“I love the Beatles, but there’s something about Wings that’s just different,” says Albee. “They’re the one band that define the ’70s. I feel like I was born at the wrong time; I wish I was 24 in 1970, so I could witness the birth of heavy metal and synthesized funk.” And if we take “The Porno Song” as an example, he’s also interested in living some of that decade’s depravity. “Spread your cheeks, show me that ass,” says an anonymous porn star repeatedly in a seamless splice. “Do you still want me?” he asks. “Yes I do,” replies the imagined blonde. What follows is a hilarious plea to be “like the guys in the magazines, getting laid, getting paid.” Surrounded by serious songs about world peace, getting over bad relationships, and dealing with corporate greed, it is a calculated risk. Yet, says Albee, “it’s my mom’s favorite song. I mean, some parents may be offended by it, but if they’re parents they had to have had some porno in their lives at some point.”

It’s all part of Albee’s æsthetic, which is appealing to more and more folks all the time. “He knows that I am looking for him to bring us into hipness,” says Hawthorne lead singer Mike Falkingham. “Our big weakness was that we were writing what we thought were really good songs, but were missing a very tiny thing that could turn it from a mediocre song to a very high-quality single or album cut.” Falkingham believes that Albee can provide just the right amount of mojo. “Spencer will not change what Hawthorne is,” he says, “but he can do anything and everything he wants to make the sound better, throw in effects, a sample, anything.”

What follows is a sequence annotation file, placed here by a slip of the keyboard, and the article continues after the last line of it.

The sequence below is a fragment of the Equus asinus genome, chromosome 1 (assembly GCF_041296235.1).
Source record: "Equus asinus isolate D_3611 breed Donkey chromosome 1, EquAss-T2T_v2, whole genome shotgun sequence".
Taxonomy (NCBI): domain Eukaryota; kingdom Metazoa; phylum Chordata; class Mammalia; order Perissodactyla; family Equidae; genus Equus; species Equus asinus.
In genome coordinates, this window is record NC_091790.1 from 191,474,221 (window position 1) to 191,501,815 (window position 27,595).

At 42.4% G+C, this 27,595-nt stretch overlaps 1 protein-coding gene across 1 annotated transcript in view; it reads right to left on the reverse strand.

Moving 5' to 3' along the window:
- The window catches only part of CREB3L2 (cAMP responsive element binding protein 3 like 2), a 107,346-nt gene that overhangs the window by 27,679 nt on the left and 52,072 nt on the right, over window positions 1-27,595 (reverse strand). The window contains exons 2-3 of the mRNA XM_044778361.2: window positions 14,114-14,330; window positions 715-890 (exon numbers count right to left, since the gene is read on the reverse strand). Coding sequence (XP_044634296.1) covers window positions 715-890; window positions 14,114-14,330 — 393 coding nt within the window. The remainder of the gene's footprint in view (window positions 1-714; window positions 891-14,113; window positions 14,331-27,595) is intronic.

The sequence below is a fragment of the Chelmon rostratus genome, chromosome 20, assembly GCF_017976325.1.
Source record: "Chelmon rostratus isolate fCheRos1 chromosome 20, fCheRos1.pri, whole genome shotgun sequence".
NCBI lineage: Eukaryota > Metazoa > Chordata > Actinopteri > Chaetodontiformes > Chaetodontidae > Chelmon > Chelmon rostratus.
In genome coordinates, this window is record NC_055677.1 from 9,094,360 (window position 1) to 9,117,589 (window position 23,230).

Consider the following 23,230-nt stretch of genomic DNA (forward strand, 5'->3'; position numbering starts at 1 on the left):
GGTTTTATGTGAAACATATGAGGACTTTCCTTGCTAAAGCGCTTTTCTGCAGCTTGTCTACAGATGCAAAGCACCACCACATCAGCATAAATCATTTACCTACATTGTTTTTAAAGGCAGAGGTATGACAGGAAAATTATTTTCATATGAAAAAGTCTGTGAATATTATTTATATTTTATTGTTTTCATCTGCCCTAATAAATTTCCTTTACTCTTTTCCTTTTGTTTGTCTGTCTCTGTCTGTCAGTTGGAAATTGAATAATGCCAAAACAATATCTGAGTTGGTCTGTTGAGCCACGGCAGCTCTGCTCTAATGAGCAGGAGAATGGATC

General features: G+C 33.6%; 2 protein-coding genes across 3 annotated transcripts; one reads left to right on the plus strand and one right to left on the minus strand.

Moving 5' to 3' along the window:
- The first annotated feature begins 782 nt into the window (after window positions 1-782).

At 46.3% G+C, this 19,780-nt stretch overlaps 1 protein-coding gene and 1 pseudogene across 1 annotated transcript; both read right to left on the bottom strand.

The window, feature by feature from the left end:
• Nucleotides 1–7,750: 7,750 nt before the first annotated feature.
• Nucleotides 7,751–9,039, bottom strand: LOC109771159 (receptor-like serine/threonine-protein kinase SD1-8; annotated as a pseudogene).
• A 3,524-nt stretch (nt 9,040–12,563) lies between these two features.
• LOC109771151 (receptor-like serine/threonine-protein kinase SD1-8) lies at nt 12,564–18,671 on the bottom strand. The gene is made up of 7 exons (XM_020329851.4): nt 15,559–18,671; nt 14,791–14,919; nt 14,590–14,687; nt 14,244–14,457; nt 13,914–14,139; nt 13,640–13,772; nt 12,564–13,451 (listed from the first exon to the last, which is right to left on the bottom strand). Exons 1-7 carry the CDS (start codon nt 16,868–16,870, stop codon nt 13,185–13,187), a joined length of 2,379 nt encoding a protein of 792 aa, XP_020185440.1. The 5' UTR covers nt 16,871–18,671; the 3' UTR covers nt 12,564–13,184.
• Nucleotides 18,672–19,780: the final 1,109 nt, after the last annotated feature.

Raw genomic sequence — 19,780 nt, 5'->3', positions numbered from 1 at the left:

All of this points to questions about whether this solo activity as producer and frontman might be a safety net against a worst possible Rustic scenario. Could Albee and Begley become a producer/engineer team on the level of Mitch Froom and Tchad Blake, who work with Cheryl Crowe, Los Lobos, and Soul Coughing; or Mark Howard and Daniel Lanois who oversee albums by Willie Nelson and Emmylou Harris? Is Albee ready to take his pleasing pop voice and step out from the shadows like a Phil Collins leaving Genesis? We’ll find out.

“It’s just something else that I like to do,” says Albee. “I really enjoy being in the studio. I like working with other people and artists, and right now, it sure beats all the shit jobs out there. The work may have its ups and downs, but I can keep my life simple.”